We’ve all seen it a hundred times before: girls at their homecoming dance with their high heels tossed under the banquet table so they can dance with their friends without twisting an ankle, a chick who has had one too many Rum Runners and walks down the street holding her stilettos in her hand so she can keep her balance, or any number of reasons that women take off their shoes in public and parade around barefoot because their shoes hurt too much or restrict them in some way.
You will never EVER see me do this.
No offense to those of you who wish to toss those shoes off in public if you didn’t have the time to break them in or underestimated the height of those heels, but that happens to be one of those quirky little things that I simply cannot bring myself to do. It’s for a combination of reasons.
If you know me, as many of you who read this do, you will know that I have a slight germaphobia, so sauntering down the street barefoot is not high up on my list of sanitary activities. Mostly, though, I think it stems from my girly side of liking to look put together and being fully dressed up with no shoes just kind of ruins that effect. It just screams, “SOMETHING WENT WRONG HERE!” I love high heels, and even when I lived in New York City and had to walk up and down stairs to the subway, hop across subway grates and run through the pouring rain on the slick city streets, I never stopped wearing them. And I can assure you, I never took them off if they hurt and carried them with me while I trapsed around barefoot. If my foot was broken, bleeding and blistered, I would soldier on (and incidentally, I have).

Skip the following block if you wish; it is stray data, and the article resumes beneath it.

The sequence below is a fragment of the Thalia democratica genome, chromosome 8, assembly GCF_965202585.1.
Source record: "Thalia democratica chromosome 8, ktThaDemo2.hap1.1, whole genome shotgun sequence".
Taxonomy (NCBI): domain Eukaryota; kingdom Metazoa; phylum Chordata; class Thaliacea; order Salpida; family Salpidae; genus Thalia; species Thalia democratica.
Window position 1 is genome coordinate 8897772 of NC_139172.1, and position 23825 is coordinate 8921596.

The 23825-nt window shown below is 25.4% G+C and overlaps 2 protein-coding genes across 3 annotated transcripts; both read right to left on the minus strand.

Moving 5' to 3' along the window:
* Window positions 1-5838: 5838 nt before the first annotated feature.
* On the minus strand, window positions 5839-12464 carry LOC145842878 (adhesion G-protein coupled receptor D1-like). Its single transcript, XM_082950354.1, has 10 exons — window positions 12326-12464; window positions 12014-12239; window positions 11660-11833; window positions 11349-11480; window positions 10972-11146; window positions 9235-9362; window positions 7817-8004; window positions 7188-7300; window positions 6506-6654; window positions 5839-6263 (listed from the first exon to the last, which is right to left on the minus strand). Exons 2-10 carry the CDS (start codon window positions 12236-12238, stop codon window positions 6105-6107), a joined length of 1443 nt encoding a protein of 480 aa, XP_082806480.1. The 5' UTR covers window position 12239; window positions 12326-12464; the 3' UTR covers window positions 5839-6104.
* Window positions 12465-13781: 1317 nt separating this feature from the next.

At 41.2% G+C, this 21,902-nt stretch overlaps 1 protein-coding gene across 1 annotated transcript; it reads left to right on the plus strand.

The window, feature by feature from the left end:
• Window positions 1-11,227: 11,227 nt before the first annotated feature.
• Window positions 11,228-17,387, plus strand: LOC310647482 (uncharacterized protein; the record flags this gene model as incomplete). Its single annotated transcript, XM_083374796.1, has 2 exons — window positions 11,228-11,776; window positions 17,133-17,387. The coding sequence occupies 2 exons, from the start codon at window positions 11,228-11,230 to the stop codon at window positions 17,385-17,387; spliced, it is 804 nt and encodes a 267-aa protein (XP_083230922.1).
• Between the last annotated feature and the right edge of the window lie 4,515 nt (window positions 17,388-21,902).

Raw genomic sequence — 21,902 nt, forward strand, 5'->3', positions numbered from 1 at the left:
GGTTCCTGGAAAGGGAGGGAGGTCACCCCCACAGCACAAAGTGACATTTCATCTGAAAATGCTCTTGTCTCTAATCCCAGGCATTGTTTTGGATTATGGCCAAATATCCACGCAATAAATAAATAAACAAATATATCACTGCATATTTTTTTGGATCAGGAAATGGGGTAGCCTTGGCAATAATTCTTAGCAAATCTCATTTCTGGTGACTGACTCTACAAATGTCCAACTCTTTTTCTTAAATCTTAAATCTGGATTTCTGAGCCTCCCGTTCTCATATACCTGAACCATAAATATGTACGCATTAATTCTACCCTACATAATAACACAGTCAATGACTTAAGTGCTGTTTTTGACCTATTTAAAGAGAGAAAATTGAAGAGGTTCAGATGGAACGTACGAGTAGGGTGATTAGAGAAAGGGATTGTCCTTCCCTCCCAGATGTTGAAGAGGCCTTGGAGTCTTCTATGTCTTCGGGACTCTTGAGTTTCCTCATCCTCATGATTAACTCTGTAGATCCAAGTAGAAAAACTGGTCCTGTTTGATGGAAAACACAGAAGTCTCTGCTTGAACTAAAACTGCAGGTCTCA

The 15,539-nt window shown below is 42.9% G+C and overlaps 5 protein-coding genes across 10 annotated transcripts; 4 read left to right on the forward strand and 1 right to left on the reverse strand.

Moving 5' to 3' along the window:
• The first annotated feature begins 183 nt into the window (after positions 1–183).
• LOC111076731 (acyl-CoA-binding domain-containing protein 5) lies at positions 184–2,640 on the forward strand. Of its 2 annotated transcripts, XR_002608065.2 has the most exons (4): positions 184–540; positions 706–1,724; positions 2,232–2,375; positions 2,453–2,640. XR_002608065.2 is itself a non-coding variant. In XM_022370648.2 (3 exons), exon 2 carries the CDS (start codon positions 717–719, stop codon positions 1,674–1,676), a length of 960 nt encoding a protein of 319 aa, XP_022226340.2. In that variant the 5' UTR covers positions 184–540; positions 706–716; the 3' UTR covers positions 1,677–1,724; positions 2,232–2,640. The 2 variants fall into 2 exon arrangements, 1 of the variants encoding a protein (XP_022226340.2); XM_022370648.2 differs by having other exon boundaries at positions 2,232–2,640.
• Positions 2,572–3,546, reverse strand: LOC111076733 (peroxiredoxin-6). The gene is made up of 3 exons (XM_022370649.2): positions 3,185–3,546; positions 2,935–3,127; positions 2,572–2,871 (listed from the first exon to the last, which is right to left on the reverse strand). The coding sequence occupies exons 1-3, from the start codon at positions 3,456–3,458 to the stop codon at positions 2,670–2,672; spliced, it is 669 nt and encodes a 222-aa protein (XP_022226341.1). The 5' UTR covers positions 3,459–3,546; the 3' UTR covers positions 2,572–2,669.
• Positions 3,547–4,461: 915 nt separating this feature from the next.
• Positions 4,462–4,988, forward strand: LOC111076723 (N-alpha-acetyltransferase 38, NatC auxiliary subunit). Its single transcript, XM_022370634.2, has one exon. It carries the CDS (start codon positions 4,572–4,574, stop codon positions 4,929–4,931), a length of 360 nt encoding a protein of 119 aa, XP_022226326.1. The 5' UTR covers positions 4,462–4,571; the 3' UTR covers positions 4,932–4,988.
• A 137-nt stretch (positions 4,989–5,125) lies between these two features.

In contrast, here in Singapore, I have found that not only are the locals completely comfortable being seen shoe-less, they like to take the opportunity where ever they happen to be sitting, to perform a full pedicure if the mood strikes them. I cannot explain how many times in seven months I have witnessed men clipping their toenails on the MRT.
The gentleman (the term “gentleman” used loosely here) pictured below was so enthralled with his own feet on the train ride that he had no idea I was just snapping picture after picture of him as he removed his shoes, itched and scratched his feet, rearranged his socks and massaging his toes.
Women, for the most part, keep their shoes on, which is a breath of fresh air, literally and figuratively. But seriously, the men just go at it with no inhibition. If there is a place to sit, Singaporean men seem to take that as the opportunity to tend to any and all foot irritants. And frankly, it doesn’t stop there. I was walking off set the other day as Betty Boop and a man was actually changing his pants next to a bench in the park as hundreds of people wandered the streets. He was just standing in his tighty whities changing his pants like it was the most natural place in the world to accomplish that.
Oh Singapore, if you are reading this, I just want you to know that there is at least one person in this country that would greatly appreciate if you kept your feet to yourself. By all means, when you get home, go to town on those bad boys, but on the MRT . . . keep your socks on. I promise you, I will return the favor, and I’ll be in some snazzy Betsy Johnson four-inch heels, so if I can do it, you can do it.